Australia’s best-selling car brand did it tough in November.

    Toyota sales for November 2021 dived almost 35 per cent compared to the same month in 2020, on the back of the factory closures and component shortages announced in September and October.

    Despite the ongoing supply troubles, Toyota Australia vice president of sales and marketing, Sean Hanley, has previously said the brand is “optimistic about future production”.

    “We appreciate the trust and patience our customers have shown us during this challenging time. We are doing everything we can to get customers behind the wheel of their new Toyota vehicles as quickly as possible,” Mr Hanley said in November.

    Sales of the Corolla fell by 24.2 per cent in November, while the HiLux 4×4 was down 28.7 per cent.

    Prado sales fell by 72.4 per cent, and just sales of the full-sized LandCruiser wagon were down more than 90 per cent as Toyota works to roll out the new 300 Series.

    The latest RAV4 SUV has been plagued by supply struggles since launch, and was down 52.1 per cent in November.

    Despite sales dropping from 3800 to 1820, the RAV4 still outsold the Mitsubishi Outlander (1633) and Hyundai Tucson (1541) to hold the crown of best-selling mid-sized SUV in November 2021.

    Toyota used a media conference at the start of October to apologise for the wait times on many of its most popular models.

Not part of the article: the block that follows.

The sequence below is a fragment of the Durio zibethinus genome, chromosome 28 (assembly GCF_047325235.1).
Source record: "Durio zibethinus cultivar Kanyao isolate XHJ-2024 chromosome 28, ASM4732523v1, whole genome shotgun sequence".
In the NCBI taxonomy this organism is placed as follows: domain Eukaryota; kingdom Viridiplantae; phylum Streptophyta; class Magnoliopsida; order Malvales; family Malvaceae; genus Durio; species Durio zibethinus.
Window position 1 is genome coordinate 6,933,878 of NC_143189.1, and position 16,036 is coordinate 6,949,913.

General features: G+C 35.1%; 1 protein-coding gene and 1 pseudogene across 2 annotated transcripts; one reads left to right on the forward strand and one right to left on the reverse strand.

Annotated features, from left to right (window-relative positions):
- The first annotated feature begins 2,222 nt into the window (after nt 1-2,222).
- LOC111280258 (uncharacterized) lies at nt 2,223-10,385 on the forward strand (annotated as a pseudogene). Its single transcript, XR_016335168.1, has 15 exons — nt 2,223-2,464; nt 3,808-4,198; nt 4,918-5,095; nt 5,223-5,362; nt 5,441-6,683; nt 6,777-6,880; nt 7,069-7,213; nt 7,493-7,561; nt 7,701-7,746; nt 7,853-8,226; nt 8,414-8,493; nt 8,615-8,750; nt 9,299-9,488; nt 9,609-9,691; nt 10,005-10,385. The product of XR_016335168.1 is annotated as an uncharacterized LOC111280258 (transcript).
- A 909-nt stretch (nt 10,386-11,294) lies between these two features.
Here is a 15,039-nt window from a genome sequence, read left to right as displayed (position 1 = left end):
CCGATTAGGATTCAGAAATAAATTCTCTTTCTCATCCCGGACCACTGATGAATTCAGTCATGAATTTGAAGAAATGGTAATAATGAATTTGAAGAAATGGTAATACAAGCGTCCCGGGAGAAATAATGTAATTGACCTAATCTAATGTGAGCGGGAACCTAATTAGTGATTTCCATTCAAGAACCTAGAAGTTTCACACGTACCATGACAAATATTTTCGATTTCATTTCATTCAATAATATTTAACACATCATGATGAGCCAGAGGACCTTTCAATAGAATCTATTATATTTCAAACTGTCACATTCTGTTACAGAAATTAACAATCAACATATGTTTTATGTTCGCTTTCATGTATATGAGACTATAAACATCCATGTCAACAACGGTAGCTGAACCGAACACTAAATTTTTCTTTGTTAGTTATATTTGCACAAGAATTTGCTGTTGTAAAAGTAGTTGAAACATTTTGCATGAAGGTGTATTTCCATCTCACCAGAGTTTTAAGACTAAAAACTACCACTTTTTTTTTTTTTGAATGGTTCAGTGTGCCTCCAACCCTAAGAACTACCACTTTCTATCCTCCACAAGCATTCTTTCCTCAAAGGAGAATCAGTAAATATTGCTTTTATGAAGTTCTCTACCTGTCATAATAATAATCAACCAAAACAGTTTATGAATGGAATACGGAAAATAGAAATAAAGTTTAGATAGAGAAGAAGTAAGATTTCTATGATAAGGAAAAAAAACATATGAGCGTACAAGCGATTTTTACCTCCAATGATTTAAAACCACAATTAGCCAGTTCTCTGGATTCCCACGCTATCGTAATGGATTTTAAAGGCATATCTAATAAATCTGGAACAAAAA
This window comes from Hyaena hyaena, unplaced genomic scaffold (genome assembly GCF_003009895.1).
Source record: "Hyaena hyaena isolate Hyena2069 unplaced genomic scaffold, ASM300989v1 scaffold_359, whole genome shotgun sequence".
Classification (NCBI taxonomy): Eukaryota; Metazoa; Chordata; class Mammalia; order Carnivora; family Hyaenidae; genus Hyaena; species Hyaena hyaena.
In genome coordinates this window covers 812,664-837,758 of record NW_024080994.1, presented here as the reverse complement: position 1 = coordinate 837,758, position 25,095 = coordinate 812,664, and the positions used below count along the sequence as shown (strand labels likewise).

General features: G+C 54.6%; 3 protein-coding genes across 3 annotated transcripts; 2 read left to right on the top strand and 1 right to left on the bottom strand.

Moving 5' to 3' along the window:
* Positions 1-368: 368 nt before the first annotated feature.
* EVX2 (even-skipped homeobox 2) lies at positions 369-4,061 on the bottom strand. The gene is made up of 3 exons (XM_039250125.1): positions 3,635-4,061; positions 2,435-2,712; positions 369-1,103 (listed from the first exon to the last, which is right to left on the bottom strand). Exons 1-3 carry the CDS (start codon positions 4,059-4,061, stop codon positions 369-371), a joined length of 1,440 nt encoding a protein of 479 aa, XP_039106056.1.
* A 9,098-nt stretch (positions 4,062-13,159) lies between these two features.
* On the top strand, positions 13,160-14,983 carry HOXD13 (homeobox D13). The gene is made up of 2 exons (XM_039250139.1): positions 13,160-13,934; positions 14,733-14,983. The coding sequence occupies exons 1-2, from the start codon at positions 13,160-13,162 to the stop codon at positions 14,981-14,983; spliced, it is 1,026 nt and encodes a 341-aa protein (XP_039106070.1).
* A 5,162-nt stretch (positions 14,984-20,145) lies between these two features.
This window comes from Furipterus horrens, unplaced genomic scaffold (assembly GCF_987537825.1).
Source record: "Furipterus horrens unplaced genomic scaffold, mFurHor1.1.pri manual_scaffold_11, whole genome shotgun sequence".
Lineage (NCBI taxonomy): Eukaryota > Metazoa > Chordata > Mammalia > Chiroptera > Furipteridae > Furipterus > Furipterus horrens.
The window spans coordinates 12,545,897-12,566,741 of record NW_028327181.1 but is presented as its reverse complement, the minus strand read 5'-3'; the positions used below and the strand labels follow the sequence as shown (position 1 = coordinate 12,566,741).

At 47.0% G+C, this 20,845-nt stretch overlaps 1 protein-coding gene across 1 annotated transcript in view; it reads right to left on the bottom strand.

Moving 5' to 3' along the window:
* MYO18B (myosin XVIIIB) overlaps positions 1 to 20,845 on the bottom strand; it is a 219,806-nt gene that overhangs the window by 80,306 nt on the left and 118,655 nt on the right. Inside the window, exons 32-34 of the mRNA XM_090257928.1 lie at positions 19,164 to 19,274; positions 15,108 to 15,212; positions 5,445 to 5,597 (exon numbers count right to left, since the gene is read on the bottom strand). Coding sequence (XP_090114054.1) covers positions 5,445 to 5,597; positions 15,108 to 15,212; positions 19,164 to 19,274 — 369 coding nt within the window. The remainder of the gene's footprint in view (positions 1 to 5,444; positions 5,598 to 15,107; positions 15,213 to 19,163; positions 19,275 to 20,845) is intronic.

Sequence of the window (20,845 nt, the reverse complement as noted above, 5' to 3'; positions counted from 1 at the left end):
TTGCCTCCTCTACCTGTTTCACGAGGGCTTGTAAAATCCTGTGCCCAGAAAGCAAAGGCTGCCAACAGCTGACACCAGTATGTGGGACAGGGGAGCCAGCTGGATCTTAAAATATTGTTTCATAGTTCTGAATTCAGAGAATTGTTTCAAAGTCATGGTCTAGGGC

The company admitted three-quarters of its models have average wait lists of up to six months, while big-volume models such as some LandCruiser 70s and the RAV4 Hybrid have average wait times across the dealer network of up to 10 months.

    Toyota cut the output at its global factories from 900,000 to just 470,000 cars in September, and slashed its October forecast by 330,000 compared to initial forecasts.

    The latest round of production cuts hit the Japanese-built Corolla, Camry, Yaris, LandCruiser, LandCruiser 70, Prado, and Yaris Cross sold in Australia. Also hit were the Lexus NX, UX, ES, and RX.

    Production in November was forecast to hit between 850,000 and 900,000 cars, up on the 830,000 vehicle record set in November 2020. Toyota also expects normal December production numbers, or 800,000 cars, from its global factories.

    Despite its stock struggles, Toyota Australia sales are up 14.4 per cent to date in 2021 compared to at the same point in 2020. With 207,405 cars sold as of the end of November, it’s ahead of Mazda (94,041 sales) and Hyundai (67,138) in the sales race.

    Scott Collie

    Scott Collie is an automotive journalist based in Melbourne, Australia. Scott studied journalism at RMIT University and, after a lifelong obsession with everything automotive, started covering the car industry shortly afterwards. He has a passion for travel, and is an avid Melbourne Demons supporter.

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